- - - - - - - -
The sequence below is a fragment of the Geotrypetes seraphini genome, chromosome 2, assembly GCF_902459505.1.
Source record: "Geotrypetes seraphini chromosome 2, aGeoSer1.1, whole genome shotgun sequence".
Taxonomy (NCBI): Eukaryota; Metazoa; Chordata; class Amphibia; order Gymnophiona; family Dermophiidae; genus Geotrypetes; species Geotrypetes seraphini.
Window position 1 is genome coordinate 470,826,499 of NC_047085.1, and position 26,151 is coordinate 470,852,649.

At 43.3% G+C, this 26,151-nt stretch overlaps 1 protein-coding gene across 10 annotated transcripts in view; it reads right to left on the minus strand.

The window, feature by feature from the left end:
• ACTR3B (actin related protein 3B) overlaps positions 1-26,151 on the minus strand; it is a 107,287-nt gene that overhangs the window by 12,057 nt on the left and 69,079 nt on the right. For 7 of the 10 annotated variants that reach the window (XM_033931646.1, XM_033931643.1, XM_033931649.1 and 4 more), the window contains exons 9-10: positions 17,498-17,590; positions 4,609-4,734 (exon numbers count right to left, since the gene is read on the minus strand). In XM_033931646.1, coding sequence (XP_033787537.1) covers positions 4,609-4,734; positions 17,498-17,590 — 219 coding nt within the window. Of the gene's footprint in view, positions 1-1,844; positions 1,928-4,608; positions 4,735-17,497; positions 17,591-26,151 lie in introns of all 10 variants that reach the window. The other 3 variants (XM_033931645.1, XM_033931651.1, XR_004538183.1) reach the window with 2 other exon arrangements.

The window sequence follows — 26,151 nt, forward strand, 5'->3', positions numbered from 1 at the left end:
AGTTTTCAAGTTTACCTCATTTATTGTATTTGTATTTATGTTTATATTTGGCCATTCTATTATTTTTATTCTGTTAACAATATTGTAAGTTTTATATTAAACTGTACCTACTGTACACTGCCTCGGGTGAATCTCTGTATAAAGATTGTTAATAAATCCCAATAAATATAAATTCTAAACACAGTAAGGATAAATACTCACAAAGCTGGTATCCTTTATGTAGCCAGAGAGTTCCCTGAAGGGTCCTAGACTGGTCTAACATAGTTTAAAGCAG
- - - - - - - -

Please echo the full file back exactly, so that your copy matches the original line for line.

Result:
The sequence below is a fragment of the Geotrypetes seraphini genome, chromosome 2, assembly GCF_902459505.1.
Source record: "Geotrypetes seraphini chromosome 2, aGeoSer1.1, whole genome shotgun sequence".
Taxonomy (NCBI): Eukaryota; Metazoa; Chordata; class Amphibia; order Gymnophiona; family Dermophiidae; genus Geotrypetes; species Geotrypetes seraphini.
Window position 1 is genome coordinate 470,826,499 of NC_047085.1, and position 26,151 is coordinate 470,852,649.

At 43.3% G+C, this 26,151-nt stretch overlaps 1 protein-coding gene across 10 annotated transcripts in view; it reads right to left on the minus strand.

The window, feature by feature from the left end:
• ACTR3B (actin related protein 3B) overlaps positions 1-26,151 on the minus strand; it is a 107,287-nt gene that overhangs the window by 12,057 nt on the left and 69,079 nt on the right. For 7 of the 10 annotated variants that reach the window (XM_033931646.1, XM_033931643.1, XM_033931649.1 and 4 more), the window contains exons 9-10: positions 17,498-17,590; positions 4,609-4,734 (exon numbers count right to left, since the gene is read on the minus strand). In XM_033931646.1, coding sequence (XP_033787537.1) covers positions 4,609-4,734; positions 17,498-17,590 — 219 coding nt within the window. Of the gene's footprint in view, positions 1-1,844; positions 1,928-4,608; positions 4,735-17,497; positions 17,591-26,151 lie in introns of all 10 variants that reach the window. The other 3 variants (XM_033931645.1, XM_033931651.1, XR_004538183.1) reach the window with 2 other exon arrangements.

The window sequence follows — 26,151 nt, forward strand, 5'->3', positions numbered from 1 at the left end:
AGTTTTCAAGTTTACCTCATTTATTGTATTTGTATTTATGTTTATATTTGGCCATTCTATTATTTTTATTCTGTTAACAATATTGTAAGTTTTATATTAAACTGTACCTACTGTACACTGCCTCGGGTGAATCTCTGTATAAAGATTGTTAATAAATCCCAATAAATATAAATTCTAAACACAGTAAGGATAAATACTCACAAAGCTGGTATCCTTTATGTAGCCAGAGAGTTCCCTGAAGGGTCCTAGACTGGTCTAACATAGTTTAAAGCAG